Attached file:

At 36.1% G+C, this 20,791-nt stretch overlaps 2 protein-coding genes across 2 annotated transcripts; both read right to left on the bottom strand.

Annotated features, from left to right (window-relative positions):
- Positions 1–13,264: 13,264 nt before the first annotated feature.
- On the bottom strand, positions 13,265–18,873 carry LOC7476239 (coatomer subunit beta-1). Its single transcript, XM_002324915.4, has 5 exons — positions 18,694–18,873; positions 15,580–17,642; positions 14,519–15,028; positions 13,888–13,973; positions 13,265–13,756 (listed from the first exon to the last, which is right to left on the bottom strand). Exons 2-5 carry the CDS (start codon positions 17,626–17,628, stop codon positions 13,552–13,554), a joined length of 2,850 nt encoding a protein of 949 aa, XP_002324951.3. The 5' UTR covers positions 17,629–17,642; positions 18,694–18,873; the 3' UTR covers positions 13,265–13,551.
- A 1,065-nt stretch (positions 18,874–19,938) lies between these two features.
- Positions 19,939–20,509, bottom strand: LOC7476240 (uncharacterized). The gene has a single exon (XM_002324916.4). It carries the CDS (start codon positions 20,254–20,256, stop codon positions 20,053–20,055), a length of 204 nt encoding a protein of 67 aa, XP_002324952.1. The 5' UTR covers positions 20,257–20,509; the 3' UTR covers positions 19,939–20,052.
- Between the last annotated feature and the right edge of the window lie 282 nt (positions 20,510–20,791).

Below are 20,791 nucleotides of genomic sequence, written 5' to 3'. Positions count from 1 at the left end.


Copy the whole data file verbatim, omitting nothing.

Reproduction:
At 36.1% G+C, this 20,791-nt stretch overlaps 2 protein-coding genes across 2 annotated transcripts; both read right to left on the bottom strand.

Annotated features, from left to right (window-relative positions):
- Positions 1–13,264: 13,264 nt before the first annotated feature.
- On the bottom strand, positions 13,265–18,873 carry LOC7476239 (coatomer subunit beta-1). Its single transcript, XM_002324915.4, has 5 exons — positions 18,694–18,873; positions 15,580–17,642; positions 14,519–15,028; positions 13,888–13,973; positions 13,265–13,756 (listed from the first exon to the last, which is right to left on the bottom strand). Exons 2-5 carry the CDS (start codon positions 17,626–17,628, stop codon positions 13,552–13,554), a joined length of 2,850 nt encoding a protein of 949 aa, XP_002324951.3. The 5' UTR covers positions 17,629–17,642; positions 18,694–18,873; the 3' UTR covers positions 13,265–13,551.
- A 1,065-nt stretch (positions 18,874–19,938) lies between these two features.
- Positions 19,939–20,509, bottom strand: LOC7476240 (uncharacterized). The gene has a single exon (XM_002324916.4). It carries the CDS (start codon positions 20,254–20,256, stop codon positions 20,053–20,055), a length of 204 nt encoding a protein of 67 aa, XP_002324952.1. The 5' UTR covers positions 20,257–20,509; the 3' UTR covers positions 19,939–20,052.
- Between the last annotated feature and the right edge of the window lie 282 nt (positions 20,510–20,791).

Below are 20,791 nucleotides of genomic sequence, written 5' to 3'. Positions count from 1 at the left end.